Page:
Obesity Surgery

, Volume 17, Issue 7, pp 962–969

Sleeve Gastrectomy for Morbid Obesity

  • Andrew A. Gumbs
  • Michel Gagner
  • Gregory Dakin
  • Alfons Pomp
Review Article

DOI: 10.1007/s11695-007-9151-x

Cite this article as:
Gumbs, A.A., Gagner, M., Dakin, G. et al. OBES SURG (2007) 17: 962. doi:10.1007/s11695-007-9151-x

The rising prevalence of morbid obesity and the increased incidence of super-obese patients (BMI >50 kg/m2) seeking surgical treatments has led to the search for surgical techniques that provide adequate EWL with the least possible morbidity. Sleeve gastrectomy (SG) was initially added as a modification to the biliopancreatic diversion (BPD) and then combined with a duodenal switch (DS) in 1988. It was first performed laparoscopically in 1999 as part of a DS and subsequently done alone as a staged procedure in 2000. With the revelation that patients experienced weight loss after SG, interest in using this procedure as a bridge to more definitive surgical treatment has risen. Benefits of SG include the low rate of complications, the avoidance of foreign material, the maintenance of normal gastro-intestinal continuity, the absence of malabsorption and the ability to convert to multiple other operations. Reduction of the ghrelinproducing stomach mass may account for its superiority to other gastric restrictive procedures. SG should be in the armamentarium of all bariatric surgeons. Nonetheless, long-term studies are necessary to see if it is a durable procedure in the treatment of morbid obesity.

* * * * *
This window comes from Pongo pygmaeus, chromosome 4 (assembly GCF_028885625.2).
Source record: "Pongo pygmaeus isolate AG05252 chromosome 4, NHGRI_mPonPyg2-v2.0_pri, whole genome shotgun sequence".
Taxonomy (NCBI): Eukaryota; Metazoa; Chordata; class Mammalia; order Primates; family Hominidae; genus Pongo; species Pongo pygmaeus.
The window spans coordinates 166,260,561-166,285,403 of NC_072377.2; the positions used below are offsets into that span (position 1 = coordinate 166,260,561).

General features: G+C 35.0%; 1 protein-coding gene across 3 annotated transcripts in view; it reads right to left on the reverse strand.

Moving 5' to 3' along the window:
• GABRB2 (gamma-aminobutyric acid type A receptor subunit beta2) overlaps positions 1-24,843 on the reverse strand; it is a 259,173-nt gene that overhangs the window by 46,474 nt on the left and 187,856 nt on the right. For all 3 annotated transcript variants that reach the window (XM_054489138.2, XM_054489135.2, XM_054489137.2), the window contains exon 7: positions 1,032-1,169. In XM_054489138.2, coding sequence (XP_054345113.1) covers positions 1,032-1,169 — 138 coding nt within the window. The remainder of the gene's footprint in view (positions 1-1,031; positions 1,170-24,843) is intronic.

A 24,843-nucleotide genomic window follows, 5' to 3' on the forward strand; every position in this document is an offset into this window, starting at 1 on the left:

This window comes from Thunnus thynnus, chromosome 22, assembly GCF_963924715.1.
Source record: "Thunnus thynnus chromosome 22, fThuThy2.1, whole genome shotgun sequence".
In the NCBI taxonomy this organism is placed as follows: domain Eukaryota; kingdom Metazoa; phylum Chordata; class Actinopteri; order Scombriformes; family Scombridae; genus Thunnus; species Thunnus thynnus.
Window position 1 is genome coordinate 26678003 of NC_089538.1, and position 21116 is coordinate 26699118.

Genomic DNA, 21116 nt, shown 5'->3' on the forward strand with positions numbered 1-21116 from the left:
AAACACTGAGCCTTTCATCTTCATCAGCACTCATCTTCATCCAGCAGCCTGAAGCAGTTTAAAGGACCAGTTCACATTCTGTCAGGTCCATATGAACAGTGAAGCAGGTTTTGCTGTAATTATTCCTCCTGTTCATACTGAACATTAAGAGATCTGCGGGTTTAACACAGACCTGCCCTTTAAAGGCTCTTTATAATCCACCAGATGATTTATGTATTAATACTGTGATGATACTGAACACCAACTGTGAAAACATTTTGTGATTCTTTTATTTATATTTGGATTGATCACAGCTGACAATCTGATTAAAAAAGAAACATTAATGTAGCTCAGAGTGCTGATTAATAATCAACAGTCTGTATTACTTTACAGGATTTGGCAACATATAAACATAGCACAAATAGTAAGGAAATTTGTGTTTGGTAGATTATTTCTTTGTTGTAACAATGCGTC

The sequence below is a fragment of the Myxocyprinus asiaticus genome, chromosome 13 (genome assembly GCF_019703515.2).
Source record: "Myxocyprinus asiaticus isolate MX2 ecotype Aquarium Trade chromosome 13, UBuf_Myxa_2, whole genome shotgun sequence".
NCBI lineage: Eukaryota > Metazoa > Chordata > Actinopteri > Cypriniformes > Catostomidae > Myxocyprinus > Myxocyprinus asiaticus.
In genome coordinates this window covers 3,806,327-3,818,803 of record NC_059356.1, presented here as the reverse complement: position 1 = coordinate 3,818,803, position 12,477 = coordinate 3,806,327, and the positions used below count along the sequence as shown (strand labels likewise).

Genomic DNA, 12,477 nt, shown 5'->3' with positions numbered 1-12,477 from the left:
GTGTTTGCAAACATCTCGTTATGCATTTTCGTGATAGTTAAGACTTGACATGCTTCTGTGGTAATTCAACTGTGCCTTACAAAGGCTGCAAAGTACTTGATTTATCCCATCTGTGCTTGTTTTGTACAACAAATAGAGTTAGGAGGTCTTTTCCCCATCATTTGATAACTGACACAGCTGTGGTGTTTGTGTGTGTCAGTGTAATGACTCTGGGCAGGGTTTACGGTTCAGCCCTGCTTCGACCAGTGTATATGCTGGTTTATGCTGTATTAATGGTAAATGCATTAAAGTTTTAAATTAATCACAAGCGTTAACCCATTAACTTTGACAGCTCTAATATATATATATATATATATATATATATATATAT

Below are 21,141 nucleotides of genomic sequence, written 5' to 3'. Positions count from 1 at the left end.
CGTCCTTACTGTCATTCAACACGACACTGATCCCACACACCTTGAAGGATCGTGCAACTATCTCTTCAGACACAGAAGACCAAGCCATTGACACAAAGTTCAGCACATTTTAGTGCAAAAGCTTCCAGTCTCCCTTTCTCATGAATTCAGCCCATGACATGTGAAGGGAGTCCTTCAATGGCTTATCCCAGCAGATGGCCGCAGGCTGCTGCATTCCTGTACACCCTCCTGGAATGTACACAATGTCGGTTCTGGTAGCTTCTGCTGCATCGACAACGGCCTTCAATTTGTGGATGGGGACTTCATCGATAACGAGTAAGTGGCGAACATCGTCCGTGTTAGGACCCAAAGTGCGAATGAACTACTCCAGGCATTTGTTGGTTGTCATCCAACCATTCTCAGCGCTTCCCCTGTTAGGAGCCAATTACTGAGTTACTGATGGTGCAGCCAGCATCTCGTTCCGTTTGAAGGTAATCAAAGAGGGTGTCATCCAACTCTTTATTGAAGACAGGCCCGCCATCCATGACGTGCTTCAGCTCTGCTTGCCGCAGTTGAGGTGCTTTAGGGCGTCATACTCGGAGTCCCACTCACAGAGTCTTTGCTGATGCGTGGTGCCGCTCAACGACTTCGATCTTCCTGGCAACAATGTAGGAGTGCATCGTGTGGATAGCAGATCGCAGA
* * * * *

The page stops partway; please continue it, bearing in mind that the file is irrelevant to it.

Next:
Key words

GastricsleeveMagenstrasse & Mill proceduregastroplastymorbid obesitybariatric surgery

Copyright information

© Springer Science + Business Media B.V. 2007

Authors and Affiliations

  • Andrew A. Gumbs
    • 1
  • Michel Gagner
    • 1
    • 2
  • Gregory Dakin
    • 1
  • Alfons Pomp
    • 1
  1. 1.New York-Presbyterian Hospital, Division of Laparoscopy, and Department of SurgeryWeill-Cornell College of MedicineNew YorkUSA
  2. 2.Department of Surgery, Joan and Sanford IWeill Medical College of Cornell University, New York-Presbyterian Hospital-Weill Cornell Medical CenterNew YorkUSA